Can it be a hot take if it’s not even a take? This is inquisitive (not argumentative), which is good for discussion but probably bad if your goal was to have an opinion.

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                                hot question

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                                I’m out of the loop. Could you explain the systemd comment?

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                                  systemd was originally written by Lennart Poettering and Kay Sievers who work at Red Hat.

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                                    Is it still maintained by them as part of their jobs at Red Hat?

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                                        Lennart Poettering on Twitter this morning (:

                                        As you all know we never have been fans of portability. It will come at no surprise that in light of the recent developments we will discontinue all non-S/390 ports of systemd very soon now. Please make sure to upgrade to an S/390 system soon. Thank you for understanding.

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                                          Even POWER? ;)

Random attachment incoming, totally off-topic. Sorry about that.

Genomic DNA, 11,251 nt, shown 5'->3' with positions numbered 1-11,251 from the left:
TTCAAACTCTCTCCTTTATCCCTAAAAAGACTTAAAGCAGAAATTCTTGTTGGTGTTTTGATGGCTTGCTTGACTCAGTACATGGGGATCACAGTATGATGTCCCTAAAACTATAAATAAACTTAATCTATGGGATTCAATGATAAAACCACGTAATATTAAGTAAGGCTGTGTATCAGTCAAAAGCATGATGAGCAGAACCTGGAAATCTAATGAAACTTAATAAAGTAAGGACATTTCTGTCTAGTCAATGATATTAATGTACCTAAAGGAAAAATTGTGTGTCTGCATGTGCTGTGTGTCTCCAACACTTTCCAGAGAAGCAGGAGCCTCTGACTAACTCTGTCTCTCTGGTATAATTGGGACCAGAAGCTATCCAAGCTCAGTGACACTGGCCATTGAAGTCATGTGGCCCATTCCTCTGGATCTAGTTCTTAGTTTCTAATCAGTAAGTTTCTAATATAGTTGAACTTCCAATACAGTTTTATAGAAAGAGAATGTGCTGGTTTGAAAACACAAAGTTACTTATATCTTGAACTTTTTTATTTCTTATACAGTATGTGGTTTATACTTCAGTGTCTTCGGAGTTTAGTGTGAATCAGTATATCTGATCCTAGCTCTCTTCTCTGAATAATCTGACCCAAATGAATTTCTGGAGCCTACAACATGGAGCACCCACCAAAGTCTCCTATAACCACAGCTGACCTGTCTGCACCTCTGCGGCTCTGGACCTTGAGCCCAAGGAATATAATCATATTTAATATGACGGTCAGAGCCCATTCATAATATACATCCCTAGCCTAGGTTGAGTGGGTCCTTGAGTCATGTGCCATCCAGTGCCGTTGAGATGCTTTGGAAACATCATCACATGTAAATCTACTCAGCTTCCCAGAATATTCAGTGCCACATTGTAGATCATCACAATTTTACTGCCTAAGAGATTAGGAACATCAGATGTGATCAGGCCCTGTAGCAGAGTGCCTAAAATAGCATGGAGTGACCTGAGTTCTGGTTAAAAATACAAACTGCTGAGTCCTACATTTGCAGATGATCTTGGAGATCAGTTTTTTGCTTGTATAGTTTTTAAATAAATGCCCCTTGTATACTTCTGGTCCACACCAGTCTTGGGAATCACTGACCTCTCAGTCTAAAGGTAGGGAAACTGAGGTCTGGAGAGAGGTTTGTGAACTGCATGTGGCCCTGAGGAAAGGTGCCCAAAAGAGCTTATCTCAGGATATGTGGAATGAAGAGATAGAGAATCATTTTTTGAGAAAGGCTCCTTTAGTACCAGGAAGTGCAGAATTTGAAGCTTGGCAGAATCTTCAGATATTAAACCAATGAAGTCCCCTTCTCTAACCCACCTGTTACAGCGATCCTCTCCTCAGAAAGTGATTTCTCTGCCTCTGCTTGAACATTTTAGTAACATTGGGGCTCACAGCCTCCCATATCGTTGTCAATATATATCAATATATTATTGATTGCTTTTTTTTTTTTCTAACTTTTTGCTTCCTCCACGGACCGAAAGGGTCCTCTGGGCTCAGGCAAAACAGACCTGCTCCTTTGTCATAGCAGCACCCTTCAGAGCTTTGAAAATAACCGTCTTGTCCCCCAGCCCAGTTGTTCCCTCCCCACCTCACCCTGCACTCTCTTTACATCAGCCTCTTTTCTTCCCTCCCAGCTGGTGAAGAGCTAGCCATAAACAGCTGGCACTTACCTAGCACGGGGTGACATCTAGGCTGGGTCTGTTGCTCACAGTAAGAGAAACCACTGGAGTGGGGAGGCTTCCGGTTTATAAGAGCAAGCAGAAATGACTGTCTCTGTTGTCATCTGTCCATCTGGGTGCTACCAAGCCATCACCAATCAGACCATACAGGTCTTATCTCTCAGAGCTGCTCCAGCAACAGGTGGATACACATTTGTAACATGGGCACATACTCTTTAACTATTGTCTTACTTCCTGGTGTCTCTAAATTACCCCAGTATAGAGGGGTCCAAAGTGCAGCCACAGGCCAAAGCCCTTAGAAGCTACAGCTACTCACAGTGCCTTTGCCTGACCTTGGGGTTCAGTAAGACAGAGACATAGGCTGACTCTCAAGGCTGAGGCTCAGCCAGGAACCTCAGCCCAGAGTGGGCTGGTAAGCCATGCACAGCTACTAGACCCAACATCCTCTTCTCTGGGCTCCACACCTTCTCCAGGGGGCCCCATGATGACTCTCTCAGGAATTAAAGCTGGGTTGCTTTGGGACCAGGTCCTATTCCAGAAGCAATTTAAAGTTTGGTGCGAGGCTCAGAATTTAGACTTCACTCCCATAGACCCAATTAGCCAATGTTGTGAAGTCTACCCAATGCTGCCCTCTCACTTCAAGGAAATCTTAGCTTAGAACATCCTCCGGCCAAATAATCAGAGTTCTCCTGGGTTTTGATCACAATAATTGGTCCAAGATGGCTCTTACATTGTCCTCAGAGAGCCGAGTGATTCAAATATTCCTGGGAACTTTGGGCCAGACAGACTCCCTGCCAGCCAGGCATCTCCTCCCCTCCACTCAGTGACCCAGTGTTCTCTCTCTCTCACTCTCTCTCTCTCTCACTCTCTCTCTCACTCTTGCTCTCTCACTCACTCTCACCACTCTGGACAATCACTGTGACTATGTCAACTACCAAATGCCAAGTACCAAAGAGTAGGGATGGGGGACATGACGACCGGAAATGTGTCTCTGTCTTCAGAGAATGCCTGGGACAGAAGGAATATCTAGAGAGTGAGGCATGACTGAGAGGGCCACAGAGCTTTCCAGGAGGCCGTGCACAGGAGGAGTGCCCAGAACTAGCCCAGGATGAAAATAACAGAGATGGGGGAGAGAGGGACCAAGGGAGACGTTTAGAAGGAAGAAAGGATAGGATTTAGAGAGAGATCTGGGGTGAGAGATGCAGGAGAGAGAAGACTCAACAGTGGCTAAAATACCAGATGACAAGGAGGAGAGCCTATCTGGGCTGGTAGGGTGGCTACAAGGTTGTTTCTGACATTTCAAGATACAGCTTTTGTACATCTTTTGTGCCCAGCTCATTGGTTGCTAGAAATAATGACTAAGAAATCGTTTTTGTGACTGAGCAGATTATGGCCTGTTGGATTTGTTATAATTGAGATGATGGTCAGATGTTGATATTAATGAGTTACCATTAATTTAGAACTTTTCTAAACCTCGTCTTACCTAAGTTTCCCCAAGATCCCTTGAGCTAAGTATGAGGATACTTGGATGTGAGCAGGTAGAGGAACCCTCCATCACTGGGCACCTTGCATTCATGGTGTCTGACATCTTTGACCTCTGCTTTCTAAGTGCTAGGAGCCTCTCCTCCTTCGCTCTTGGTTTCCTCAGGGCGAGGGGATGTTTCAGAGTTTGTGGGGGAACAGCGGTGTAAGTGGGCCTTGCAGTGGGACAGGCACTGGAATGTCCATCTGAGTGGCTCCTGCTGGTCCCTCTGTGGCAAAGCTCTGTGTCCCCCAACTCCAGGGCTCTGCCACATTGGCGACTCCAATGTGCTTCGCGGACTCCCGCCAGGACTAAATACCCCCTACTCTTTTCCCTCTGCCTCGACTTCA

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                                  Hot take: I wonder what this will mean for SystemD? ;)

                                  I’m pretty sure Facebook will keep developing it if nobody else does:


                                  (disclaimer: I work there, though not on the team that works most with systemd – and this is of course my personal opinion)

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                                  After the Amiga, I started using Unix-like OSes exclusively up until today. From about 1999 to about 2002, BeOS was my sole operating system on my personal machines and much of my recreational coding was done on BeOS (its almost-sorta-kinda-POSIX-compliance was sufficient that I could do a little work coding on it too).